Picture Books for Kids with BIG (Angry) Feelings {Roaming Rosie Book Reviews}

Kids may be little, but they have very big emotions.

Sometimes those emotions get SO big they explode into anger. Sometimes they just sizzle at grumpiness. Either way, it helps if they have the words to discuss their feelings, and actionable suggestions for helping them find their way out of a bad mood.

These are some of my favorite picture books on the subject. I love picture books for these kinds of discussions, because they give kids a great visual of the emotions they may be feeling.

Plus, these books are also just great stories – no need to read them ONLY when feeling upset. Sure, they can help kids work through big emotions, but they are also entertaining reads.

Grumpy Monkey by Suzanne Lang and Max Lang; Random House, 2018

Grumpy Monkey is such a favorite – a classic from the time it was released. This charming story follows Jim Panzee who wakes up in a grumpy mood. He insists that he’s not grumpy but the other animals can see that he clearly is quite grumpy. They offer all kinds of suggestions to cheer him up – rolling like zebras or stomping like elephants – but Jim doesn’t want to do any of these things. In the end, Jim realizes he is indeed grumpy, and he also finds the best solution: quiet acceptance from his friend Norman. We all have different ways of dealing with our moods, after all, and this is one of my favorite stories for discussing emotions with young ones.

Get Grumpy Monkey by Suzanne Lang and Max Lang at your local library, or at AMAZON or INDIEBOUND.

The Bad Mood and the Stick by Lemony Snicket and Matthew Forsythe; Little, Brown and Company, 2017

I like to describe The Bad Mood and the Stick as existential. Not sure that’s the exact correct term, but what we’re doing here is following around a stick and a bad mood, the latter of which is portrayed as a cloud. The stick seems to keep finding itself moving from place to place while the bad mood is transferred to one person after another until it circles the whole world. This is one of those great stories that opens up conversations about what emotions are without being didactic at all. There is no lesson here – no heavy-handed tale of morality. It’s just a fun story that happens to be about a stick, and a bad mood.

Get The Bad Mood and the Stick by Lemony Snicket and Matthew Forsythe at your local library, or at AMAZON or INDIEBOUND.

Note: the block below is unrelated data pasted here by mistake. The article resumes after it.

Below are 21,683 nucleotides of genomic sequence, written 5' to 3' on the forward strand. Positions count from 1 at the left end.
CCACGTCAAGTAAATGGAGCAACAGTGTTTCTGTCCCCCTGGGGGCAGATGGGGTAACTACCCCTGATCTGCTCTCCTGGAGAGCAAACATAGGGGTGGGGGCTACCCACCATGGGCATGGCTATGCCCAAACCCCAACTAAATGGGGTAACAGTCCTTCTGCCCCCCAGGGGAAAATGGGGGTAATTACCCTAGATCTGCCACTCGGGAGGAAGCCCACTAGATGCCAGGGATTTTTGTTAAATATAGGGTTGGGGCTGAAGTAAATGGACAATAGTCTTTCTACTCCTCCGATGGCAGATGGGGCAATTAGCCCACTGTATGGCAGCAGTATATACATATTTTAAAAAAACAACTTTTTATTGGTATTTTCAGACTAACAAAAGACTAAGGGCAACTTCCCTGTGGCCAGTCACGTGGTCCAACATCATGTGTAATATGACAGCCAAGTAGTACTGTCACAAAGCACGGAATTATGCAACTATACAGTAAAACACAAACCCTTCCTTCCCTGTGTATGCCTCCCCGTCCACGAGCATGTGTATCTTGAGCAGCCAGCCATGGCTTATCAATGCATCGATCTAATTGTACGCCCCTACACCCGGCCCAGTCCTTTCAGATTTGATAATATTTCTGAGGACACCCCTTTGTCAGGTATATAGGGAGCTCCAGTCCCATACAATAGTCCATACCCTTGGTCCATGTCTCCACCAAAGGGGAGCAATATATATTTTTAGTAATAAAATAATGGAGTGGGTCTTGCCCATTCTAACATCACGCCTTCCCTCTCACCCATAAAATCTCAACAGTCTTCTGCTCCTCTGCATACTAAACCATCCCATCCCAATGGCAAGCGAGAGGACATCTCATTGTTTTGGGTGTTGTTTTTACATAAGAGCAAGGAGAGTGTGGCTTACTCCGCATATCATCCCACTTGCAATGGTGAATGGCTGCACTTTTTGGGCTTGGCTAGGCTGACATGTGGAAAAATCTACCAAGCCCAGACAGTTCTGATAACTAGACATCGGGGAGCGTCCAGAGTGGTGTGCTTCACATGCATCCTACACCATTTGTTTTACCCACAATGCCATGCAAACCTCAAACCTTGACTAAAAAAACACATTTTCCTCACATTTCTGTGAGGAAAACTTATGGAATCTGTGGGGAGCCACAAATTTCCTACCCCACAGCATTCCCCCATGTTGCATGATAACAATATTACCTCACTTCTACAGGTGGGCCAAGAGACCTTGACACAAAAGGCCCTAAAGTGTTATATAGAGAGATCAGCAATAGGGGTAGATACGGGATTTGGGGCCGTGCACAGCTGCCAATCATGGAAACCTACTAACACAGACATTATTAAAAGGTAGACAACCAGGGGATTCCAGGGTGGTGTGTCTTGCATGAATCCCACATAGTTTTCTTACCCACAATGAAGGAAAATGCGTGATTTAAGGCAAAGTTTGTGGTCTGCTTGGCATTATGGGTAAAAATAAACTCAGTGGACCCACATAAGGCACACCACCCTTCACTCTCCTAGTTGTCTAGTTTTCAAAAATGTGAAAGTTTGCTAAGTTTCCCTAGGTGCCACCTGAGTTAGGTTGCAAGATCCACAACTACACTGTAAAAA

The Unbudgeable Curmudgeon by Matthew Burgess and Fiona Woodcock; Alfred A. Knopf, 2019

The Unbudgeable Curmudgeon is kind of like a How-To book. It asks, “how do you budge an unbudgeable curmudgeon?” and gives some solutions. Don’t worry – it also defines “curmudgeon” on the first page, so you won’t have to come up with your own explanation for what will probably be a new vocabulary word for your kid. This story is about two siblings who are grumpy in turns. It’s fun to see the kids transform into curmudgeons and back again. It gives some workable examples for how to feel better, like singing songs, so it offers a great way to involve the kiddos by asking things like, “how would you budge the curmudgeon?”

Get The Unbudgeable Curmudgeon by Matthew Burgess and Fiona Woodcock at your local library, or at AMAZON or INDIEBOUND.

I’d love to hear about your favorite books on discussing emotions with kids – please share in the comments!

Happy Reading!

Eating My Feelings

Some days are just one of those days.

Today is that day.

But don’t worry – I’ve got everything under control now: I’ve raided the kitchen.

Here are some of the feelings I’ve been feeling while digesting my feelings.

Don't try to tell me that hungry is not an emotion because I feel tht shit in my soul.

30 Rock:  I'm gonna go talk to some food about this.

I'm eating my feelings and they taste delicious.

My face when I see food.

These cookies are mine.  ALL MINE.

 

I'm sad when my food is over.

I’m glad we’re all on the same page now.

And I feel a little less alone.  :)

Roaming Rosie Signature